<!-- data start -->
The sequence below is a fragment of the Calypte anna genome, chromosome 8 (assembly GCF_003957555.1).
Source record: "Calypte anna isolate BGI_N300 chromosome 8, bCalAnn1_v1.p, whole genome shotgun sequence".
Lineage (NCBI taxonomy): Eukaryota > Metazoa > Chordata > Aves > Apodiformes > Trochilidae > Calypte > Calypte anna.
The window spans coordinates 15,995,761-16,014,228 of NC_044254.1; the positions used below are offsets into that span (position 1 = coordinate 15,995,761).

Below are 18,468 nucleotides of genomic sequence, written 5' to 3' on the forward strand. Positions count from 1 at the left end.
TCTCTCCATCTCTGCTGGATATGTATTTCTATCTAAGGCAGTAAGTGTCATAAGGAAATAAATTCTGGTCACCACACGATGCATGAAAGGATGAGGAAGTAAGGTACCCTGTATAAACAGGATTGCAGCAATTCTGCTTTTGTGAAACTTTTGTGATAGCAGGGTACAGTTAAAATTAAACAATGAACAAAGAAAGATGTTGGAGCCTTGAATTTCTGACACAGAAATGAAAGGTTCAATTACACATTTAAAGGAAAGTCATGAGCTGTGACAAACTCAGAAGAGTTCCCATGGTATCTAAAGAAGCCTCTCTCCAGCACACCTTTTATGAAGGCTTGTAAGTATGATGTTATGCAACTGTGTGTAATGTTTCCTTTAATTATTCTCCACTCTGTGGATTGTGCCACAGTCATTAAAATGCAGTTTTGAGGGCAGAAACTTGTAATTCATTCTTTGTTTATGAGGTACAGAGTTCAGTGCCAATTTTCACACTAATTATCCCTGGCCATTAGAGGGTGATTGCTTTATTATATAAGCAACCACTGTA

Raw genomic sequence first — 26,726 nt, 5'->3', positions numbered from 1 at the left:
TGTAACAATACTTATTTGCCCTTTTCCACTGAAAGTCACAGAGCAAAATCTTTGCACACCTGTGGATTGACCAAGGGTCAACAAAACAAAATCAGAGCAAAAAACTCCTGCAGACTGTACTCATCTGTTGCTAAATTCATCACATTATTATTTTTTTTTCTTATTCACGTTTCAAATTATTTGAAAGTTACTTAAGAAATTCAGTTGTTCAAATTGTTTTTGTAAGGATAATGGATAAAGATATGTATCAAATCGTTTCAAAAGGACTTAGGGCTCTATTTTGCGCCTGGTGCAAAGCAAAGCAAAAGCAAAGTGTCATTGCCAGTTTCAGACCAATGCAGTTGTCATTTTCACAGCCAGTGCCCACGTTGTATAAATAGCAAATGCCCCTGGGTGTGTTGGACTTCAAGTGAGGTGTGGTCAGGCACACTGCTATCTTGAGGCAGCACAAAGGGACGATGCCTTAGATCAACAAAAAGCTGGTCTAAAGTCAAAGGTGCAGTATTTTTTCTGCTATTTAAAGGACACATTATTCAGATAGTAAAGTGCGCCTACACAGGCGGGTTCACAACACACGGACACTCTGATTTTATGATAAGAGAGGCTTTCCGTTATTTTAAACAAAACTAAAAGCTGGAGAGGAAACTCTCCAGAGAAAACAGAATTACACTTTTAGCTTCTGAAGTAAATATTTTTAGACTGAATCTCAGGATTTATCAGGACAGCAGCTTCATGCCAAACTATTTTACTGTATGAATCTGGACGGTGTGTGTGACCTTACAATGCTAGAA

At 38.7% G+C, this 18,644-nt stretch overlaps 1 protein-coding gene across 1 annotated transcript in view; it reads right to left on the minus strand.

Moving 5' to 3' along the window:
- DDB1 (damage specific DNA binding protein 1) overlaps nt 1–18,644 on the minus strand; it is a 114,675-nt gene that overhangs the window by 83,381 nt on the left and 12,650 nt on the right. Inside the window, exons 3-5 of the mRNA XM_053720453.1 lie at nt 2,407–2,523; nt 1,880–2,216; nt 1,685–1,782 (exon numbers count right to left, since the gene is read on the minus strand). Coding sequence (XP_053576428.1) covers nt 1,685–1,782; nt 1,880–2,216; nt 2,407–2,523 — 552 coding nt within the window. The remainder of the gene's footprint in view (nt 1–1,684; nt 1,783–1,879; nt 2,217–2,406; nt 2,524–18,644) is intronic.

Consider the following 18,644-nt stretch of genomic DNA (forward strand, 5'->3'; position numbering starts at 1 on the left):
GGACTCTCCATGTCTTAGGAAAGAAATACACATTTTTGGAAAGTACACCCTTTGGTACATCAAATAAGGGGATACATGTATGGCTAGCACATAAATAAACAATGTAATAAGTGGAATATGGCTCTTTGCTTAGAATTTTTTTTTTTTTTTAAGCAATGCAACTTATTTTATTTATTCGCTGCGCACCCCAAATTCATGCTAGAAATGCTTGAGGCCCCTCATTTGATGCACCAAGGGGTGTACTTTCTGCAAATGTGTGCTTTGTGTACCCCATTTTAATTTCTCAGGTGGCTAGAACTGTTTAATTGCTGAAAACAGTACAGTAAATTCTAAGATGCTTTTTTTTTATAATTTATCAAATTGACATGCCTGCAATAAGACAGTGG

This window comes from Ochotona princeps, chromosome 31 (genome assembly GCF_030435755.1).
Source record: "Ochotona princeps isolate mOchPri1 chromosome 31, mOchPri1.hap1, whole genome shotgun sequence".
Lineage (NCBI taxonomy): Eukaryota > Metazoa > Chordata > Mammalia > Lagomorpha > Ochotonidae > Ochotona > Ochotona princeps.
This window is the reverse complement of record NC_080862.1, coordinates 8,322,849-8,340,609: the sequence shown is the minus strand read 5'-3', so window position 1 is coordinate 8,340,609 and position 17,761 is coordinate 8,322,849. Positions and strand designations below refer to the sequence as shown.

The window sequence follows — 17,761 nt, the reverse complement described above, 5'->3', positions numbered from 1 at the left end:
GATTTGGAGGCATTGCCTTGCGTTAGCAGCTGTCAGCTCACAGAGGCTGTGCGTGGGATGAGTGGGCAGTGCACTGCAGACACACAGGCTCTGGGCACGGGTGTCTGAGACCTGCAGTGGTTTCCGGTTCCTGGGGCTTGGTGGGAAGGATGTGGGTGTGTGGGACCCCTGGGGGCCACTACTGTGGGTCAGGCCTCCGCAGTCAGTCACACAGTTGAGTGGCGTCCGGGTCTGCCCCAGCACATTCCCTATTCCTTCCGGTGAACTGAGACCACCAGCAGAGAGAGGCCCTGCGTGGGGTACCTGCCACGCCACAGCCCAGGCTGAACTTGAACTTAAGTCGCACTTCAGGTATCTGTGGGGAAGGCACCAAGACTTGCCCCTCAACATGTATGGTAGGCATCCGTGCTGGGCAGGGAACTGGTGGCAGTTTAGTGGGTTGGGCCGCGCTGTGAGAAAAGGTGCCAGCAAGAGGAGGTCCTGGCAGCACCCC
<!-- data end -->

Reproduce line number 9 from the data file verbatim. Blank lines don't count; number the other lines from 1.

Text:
At 38.7% G+C, this 18,644-nt stretch overlaps 1 protein-coding gene across 1 annotated transcript in view; it reads right to left on the minus strand.